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Virtual Reality

Experience archaeology like never before using the HTC Vive in the MOA VRchaeology room.

What’s On

VR Iroquoian Longhouse

Experience blazing fires, sleeping bunks strewn with furs, and stored food as you wander through a 16th century longhouse. Try the virtual archery range or handle objects and learn about archaeological artifacts from the Lawson Site.

Developed by Western University PhD candidate Michael Carter, this exhibit combines the interpretation of archaeological evidence and ethno-historic records with CGI and VR production. This is the first Virtual Reality exhibit in London and one of only a few in Canada where archaeological finds are transformed into such an immersive experience.

 

Medieval Boxwood Prayer Bead

Boxwood Prayer Beads have ignited wonder and curiosity since their creation in the Netherlands in the 16th century. The beads feature intricate carvings in a miniature scale to create a personal  link between the viewer and their faith. The beads were used in prayer and meditation, with each layer within the bead sharing the complex stories of The Bible.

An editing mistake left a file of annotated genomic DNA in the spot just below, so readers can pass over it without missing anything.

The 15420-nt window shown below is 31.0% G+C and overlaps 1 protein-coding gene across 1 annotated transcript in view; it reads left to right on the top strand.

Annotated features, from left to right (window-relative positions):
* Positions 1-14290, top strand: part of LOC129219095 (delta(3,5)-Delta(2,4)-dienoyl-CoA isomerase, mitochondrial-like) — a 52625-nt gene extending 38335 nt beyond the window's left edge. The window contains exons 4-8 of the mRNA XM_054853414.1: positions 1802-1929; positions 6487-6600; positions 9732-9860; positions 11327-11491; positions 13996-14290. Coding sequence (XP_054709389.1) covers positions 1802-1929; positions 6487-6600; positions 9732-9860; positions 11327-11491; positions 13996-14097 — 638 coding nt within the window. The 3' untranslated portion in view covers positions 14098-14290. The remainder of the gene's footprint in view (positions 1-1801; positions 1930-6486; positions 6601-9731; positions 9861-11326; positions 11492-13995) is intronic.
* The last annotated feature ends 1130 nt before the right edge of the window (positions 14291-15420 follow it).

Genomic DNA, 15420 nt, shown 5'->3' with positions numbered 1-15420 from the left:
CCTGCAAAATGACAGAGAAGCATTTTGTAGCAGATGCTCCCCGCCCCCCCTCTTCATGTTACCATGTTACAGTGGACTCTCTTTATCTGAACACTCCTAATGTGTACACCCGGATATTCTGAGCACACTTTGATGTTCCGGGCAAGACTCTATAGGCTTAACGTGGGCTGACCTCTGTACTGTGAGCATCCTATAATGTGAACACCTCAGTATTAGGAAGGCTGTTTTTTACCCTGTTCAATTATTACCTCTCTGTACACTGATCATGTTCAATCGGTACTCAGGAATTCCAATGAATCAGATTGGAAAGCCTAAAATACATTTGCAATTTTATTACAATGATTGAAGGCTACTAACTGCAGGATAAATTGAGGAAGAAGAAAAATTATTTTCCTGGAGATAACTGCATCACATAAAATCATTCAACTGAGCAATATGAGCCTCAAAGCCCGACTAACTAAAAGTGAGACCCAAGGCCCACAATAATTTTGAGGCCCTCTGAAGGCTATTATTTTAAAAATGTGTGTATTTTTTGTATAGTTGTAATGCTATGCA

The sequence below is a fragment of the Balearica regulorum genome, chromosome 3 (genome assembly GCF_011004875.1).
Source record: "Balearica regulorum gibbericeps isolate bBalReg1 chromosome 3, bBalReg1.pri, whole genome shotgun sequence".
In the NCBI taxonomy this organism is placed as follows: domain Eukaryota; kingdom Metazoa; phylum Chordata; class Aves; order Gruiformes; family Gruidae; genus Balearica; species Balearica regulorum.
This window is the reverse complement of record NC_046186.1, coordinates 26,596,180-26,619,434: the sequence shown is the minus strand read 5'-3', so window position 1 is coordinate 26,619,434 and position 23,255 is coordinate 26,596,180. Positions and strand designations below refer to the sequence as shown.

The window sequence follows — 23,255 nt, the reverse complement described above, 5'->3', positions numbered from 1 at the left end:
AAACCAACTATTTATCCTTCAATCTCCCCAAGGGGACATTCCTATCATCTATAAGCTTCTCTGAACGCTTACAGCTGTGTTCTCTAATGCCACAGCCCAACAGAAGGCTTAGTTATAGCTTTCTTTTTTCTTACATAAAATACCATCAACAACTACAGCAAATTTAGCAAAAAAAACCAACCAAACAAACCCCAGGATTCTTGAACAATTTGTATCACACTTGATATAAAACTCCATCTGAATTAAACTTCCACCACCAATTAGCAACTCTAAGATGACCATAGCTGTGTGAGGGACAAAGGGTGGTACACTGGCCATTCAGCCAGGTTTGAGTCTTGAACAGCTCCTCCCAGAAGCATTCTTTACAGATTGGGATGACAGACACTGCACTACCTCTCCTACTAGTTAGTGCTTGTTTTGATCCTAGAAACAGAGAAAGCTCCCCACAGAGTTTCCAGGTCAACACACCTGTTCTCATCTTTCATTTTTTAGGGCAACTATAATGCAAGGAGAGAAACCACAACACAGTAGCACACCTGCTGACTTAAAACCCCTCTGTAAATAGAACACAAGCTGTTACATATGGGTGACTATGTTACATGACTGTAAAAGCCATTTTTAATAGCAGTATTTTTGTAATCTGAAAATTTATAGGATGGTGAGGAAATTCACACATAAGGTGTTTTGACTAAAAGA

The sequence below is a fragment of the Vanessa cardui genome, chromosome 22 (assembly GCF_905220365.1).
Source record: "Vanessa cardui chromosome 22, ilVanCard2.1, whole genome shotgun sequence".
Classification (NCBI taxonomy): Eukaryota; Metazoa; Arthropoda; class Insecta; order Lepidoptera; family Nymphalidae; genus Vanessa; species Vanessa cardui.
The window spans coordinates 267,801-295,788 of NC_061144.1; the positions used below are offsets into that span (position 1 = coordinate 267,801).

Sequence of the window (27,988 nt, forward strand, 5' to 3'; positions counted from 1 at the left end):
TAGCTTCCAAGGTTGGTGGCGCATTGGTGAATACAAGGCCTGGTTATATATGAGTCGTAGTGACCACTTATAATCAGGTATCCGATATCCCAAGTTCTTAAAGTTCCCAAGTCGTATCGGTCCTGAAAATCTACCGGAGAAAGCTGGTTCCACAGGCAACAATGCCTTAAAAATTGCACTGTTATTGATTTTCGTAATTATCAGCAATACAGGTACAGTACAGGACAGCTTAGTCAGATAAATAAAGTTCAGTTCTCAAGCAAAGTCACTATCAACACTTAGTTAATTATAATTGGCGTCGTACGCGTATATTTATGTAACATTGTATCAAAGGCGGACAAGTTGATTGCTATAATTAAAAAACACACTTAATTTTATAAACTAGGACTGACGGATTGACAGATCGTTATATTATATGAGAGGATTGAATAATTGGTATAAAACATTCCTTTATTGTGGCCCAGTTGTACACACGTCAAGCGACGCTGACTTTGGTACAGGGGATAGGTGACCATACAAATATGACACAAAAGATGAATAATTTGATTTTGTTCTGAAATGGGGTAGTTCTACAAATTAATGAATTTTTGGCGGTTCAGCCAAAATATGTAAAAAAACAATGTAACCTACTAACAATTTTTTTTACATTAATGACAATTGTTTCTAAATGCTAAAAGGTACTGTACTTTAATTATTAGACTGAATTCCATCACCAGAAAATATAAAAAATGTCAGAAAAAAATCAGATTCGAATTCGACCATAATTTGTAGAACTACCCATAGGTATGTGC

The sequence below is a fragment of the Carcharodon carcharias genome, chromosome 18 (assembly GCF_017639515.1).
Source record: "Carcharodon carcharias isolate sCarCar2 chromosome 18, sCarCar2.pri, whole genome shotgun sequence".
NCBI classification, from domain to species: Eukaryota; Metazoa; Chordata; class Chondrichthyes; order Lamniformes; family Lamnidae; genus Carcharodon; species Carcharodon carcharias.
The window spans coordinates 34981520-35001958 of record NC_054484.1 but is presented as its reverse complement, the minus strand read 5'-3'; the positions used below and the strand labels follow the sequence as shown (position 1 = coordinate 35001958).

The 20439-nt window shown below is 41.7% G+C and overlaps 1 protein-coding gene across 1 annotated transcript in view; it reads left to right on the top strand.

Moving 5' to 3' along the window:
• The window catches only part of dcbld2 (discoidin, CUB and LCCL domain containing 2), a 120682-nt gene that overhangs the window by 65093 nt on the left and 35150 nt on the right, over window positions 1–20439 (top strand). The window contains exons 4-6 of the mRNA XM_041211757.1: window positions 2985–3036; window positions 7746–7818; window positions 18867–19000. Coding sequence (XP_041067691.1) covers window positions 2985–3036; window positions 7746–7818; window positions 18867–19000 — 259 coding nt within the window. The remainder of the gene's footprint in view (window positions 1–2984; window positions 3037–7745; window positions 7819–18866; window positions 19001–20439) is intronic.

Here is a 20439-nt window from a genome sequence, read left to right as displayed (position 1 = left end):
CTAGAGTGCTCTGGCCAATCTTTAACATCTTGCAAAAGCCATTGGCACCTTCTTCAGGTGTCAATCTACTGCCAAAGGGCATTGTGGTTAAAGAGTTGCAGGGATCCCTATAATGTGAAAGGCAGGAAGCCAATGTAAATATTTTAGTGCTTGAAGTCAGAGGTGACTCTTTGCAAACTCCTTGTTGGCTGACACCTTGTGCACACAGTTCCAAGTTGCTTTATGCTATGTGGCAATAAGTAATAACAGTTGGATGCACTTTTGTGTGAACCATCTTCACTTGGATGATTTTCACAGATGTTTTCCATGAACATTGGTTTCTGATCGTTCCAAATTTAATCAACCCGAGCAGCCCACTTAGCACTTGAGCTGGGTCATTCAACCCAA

Once scanned, I was able to “deconstruct” the beads in the computer, demonstrating that they were composed of a complex series of elements, which were then assembled such that it was impossible to see seams from the front.  In this case, the bead was all made from the same material (box wood), but the three dimensionality and the ability to manipulate the data virtually were the keys to understanding the bead’s construction.

                        -Dr. Andrew Nelson, Western University-

The result of this project? A greater appreciation for the sophistication and craftsmanship of these medieval artisans.